Design Patterns
toillustrate a template.
 Pattern Name Describes the essence of the pattern in a short, but expressive, nameIntent Describes what the pattern doesAlso KnownAsList any synonyms for the patternMotivation Provides an example of a problem and how the pattern solves that problemApplicability Lists the situations where the pattern is applicableStructure Set of diagrams of the classes and objects that depict the patternParticipants Describes the classes and objects that participate in the design pattern andtheir responsibilitiesCollaborations Describes how the participants collaborate to carry out their responsibilitiesConsequences Describes the forces that exist with the pattern and the benefits, trade-offs,and the variable that is isolated by the pattern
This template captures the essential information required to understand the essence of the problem and the structure of the solution. Many pattern templates have lessstructure than this, but basically cover the same content.
Benefits of Design Patterns
Design patterns have two major benefits. First, they provide you with a way to solveissues related to software development using a proven solution. The solution facilitatesthe development of highly cohesive modules with minimal coupling. They isolate thevariability that may exist in the system requirements, making the overall system easierto understand and maintain. Second, design patterns make communication betweendesigners more efficient. Software professionals can immediately picture the high-leveldesign in their heads when they refer the name of the pattern used to solve a particularissue when discussing system design.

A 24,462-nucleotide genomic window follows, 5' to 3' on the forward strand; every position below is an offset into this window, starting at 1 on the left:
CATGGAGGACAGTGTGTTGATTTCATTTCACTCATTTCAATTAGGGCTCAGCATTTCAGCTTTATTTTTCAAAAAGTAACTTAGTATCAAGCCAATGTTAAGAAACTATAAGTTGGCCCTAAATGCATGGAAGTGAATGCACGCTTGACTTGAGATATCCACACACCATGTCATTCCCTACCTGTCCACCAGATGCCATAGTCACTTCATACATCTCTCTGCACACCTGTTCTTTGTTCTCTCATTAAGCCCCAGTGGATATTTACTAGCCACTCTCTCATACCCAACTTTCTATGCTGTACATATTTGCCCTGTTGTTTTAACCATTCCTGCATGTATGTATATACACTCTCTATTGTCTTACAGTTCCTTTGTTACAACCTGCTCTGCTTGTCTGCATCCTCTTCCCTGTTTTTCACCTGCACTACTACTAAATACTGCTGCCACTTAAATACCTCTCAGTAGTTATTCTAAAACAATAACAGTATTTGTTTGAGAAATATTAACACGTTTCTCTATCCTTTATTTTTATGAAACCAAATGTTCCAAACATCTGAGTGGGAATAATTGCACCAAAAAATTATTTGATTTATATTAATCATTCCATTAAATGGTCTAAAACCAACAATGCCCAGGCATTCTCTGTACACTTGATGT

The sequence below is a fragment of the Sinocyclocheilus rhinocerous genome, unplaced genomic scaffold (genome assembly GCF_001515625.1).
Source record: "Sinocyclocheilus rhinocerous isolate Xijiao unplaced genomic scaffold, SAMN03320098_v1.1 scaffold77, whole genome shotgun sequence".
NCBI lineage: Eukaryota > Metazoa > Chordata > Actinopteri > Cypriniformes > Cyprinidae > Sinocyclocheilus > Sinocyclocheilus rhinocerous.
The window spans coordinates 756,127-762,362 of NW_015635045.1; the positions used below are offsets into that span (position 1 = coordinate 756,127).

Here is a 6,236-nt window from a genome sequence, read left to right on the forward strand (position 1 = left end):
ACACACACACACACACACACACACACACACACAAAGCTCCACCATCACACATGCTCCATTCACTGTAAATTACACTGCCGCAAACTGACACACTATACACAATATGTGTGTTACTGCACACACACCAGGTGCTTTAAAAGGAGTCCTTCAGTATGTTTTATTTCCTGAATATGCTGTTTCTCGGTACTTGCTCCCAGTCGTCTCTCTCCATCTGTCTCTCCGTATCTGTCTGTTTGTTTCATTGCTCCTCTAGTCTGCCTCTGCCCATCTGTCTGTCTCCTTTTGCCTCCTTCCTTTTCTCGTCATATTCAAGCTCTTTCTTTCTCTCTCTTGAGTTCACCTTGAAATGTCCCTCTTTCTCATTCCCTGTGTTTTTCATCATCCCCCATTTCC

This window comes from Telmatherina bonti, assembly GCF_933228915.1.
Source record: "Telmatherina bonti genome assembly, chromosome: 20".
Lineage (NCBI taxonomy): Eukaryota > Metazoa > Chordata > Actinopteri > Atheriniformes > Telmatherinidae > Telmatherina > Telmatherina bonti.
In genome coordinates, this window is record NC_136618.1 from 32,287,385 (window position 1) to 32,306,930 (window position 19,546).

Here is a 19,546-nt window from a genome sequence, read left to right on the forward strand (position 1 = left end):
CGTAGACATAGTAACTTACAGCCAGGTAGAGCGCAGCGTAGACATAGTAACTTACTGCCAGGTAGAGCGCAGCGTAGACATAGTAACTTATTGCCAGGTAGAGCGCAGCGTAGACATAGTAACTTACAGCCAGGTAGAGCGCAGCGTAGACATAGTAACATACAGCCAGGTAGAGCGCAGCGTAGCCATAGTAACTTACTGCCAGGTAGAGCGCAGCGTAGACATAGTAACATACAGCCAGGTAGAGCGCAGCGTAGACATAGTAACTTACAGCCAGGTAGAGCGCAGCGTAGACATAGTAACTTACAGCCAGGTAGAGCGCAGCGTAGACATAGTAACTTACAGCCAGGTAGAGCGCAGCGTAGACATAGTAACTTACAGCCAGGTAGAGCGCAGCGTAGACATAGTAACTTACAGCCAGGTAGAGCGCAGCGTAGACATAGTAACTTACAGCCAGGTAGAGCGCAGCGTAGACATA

Time Stays Long Enough For Those Who Will Use It.
 Alok kumar 4/8/2009 3-25
James Maioriello, Ph.D.
, is a Senior Design Engineer for Formation Systems Inc., acorporation located in Massachusetts dedicated to the development of software systemsfor product development in the processing industries. His position allows him to use hisexpertise and skills to design solutions for chemists and other scientists so they can focustheir talents on innovation. Dr. Maioriello obtained degrees in Chemistry from LehighUniversity and in Software Engineering from Polytechnic University in New York.
A Survey of Common Design Patterns
If you are new to design patterns, studying them can seem like a daunting task. Thenumber and scope of design patterns has been steadily increasing since the publication of 
Design Patterns: Elements of Reusable Object-Oriented Software